Overcoming cultural fears still a key challenge with AI adoption

The adoption of artificial intelligence tools is rapidly growing in the workplace. But to take full advantage of AI’s opportunities, organizations must understand and overcome lingering doubts from patients and clinician users, among others.

That is one of the key findings in new research from professional services firm Genpact. For its study, Genpact commissioned Wakefield Research to survey 500 C-level and other senior executives in the United States, United Kingdom, Australia, and Japan, in November and December. Wakefield also conducted an online survey of 4,000 consumers in the same countries.

One of the most important shifts during the past year is the nature of adoption, with organizations moving from using AI at the fringe of their operations in 2017 to starting to deploy it in their core processes.

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With AI adoption increasing, business outcomes are maturing, the report said. Senior executives report more performance-related results such as an increased ability to leverage data, greater collaboration, and improved processes and analytics.

Nearly two-thirds of consumers said they will be comfortable working with robots in three years. But senior executives expect more enthusiasm from their employees, with a large majority of the executives (86 percent) saying they believe that workers will be comfortable with robot colleagues by the end of 2021.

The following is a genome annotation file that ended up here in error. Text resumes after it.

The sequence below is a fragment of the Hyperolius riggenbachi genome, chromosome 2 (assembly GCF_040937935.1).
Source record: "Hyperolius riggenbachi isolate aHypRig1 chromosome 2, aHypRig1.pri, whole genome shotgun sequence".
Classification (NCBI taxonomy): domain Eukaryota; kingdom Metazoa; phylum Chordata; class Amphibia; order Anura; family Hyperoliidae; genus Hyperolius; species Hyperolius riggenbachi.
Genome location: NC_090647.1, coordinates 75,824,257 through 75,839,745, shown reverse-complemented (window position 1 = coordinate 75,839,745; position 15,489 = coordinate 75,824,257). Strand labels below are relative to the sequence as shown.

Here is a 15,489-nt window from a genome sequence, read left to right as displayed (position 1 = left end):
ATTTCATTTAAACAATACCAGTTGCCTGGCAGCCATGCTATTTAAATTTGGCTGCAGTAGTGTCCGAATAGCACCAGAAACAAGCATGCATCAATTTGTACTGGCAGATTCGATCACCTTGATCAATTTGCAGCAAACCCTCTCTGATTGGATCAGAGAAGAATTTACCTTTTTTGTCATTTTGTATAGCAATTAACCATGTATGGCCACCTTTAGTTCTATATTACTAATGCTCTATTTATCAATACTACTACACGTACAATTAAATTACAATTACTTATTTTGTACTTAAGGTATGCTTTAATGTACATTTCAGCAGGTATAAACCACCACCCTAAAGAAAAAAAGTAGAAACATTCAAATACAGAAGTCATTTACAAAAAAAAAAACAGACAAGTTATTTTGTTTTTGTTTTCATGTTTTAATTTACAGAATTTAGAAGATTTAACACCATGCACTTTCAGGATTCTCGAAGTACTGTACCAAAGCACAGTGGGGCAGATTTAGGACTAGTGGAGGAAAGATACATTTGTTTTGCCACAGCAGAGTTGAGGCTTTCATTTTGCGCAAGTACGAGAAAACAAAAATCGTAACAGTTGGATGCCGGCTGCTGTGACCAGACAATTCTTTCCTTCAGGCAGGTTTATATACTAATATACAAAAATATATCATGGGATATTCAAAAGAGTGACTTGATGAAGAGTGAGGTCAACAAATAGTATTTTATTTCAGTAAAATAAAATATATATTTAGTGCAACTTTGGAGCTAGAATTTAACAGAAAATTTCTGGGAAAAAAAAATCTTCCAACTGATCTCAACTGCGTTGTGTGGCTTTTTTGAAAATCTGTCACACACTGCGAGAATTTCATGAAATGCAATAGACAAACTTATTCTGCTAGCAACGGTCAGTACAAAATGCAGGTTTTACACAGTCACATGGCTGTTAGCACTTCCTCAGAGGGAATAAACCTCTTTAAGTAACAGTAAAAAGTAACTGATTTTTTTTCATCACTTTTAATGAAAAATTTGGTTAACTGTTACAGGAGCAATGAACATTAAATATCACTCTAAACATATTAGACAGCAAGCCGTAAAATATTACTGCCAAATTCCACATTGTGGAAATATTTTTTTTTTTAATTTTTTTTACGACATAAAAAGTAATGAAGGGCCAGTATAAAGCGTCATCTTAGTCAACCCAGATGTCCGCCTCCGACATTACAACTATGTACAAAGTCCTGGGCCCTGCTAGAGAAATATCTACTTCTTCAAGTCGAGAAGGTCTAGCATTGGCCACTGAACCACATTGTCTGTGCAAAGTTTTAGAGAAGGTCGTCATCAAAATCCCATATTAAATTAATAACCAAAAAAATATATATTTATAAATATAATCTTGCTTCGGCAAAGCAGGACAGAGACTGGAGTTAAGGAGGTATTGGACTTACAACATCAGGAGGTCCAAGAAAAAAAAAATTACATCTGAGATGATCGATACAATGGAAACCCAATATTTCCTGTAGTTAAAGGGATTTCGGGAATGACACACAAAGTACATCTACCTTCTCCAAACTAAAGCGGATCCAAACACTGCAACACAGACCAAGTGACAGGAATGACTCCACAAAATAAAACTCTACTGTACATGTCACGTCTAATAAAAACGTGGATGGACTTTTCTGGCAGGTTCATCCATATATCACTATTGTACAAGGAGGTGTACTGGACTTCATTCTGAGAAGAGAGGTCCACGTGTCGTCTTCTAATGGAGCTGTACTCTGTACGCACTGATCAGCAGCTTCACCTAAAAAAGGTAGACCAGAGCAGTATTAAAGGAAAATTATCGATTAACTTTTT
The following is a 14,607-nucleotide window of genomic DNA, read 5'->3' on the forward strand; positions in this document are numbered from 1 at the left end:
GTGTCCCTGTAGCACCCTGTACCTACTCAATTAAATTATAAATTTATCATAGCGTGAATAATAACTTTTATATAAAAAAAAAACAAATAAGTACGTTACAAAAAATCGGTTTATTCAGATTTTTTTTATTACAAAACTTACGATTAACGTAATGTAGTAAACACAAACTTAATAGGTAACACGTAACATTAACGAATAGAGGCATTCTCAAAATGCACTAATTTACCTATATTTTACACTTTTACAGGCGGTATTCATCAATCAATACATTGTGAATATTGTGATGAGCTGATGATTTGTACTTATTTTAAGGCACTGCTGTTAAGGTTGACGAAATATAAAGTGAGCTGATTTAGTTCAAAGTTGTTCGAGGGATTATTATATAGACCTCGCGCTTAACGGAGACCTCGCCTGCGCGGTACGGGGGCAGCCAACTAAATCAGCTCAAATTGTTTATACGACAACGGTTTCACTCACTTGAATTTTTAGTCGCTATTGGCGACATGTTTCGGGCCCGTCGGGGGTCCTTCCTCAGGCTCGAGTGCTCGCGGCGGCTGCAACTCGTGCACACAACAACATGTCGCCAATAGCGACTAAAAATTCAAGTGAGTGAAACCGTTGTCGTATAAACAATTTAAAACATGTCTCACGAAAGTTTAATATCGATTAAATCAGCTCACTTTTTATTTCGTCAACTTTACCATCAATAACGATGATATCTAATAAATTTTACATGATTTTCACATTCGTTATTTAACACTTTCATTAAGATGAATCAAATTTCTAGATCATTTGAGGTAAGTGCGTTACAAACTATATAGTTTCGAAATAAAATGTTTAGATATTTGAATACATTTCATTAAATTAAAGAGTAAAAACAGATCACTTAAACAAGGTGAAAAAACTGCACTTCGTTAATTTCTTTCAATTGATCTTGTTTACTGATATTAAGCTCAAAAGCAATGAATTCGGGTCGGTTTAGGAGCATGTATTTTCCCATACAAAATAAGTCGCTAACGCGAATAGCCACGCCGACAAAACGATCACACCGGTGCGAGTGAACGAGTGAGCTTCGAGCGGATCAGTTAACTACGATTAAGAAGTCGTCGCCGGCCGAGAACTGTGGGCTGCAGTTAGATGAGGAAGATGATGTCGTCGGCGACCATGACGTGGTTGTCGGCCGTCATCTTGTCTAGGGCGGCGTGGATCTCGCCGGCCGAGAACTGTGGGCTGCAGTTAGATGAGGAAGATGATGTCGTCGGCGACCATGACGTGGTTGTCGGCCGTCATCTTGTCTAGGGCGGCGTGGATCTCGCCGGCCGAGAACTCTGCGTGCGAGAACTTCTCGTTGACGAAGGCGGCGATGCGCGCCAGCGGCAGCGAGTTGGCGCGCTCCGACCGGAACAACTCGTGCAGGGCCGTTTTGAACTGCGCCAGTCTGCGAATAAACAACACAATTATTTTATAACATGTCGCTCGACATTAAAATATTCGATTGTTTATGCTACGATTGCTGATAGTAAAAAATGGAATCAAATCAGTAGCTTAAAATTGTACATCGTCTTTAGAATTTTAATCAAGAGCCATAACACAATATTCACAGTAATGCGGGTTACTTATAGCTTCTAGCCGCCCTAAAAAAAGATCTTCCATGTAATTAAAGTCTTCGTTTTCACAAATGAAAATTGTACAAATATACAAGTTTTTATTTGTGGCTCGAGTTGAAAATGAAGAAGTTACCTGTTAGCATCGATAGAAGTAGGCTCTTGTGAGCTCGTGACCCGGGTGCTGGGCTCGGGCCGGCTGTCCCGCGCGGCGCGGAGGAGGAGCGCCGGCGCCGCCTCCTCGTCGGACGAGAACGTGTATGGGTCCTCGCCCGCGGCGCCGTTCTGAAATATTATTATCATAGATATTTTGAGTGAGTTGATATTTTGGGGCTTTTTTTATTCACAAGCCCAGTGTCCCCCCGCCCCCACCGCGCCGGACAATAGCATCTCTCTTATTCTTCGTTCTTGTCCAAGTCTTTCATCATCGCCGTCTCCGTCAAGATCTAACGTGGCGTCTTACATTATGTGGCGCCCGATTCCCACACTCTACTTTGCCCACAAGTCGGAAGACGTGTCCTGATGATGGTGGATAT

Doubts about AI send a clear signal to organizations, the study said. Among their top concerns are AI bias (78 percent of consumers say it is important that organizations take active measures to prevent it), and potential discrimination when robots make decisions (cited by 67 percent of respondents).

While most organizations are addressing AI bias in some way, only one third of senior executives said their organizations have comprehensive governance and internal control frameworks. Explainable AI and transparency are key to allay consumers’ fears, the report said.

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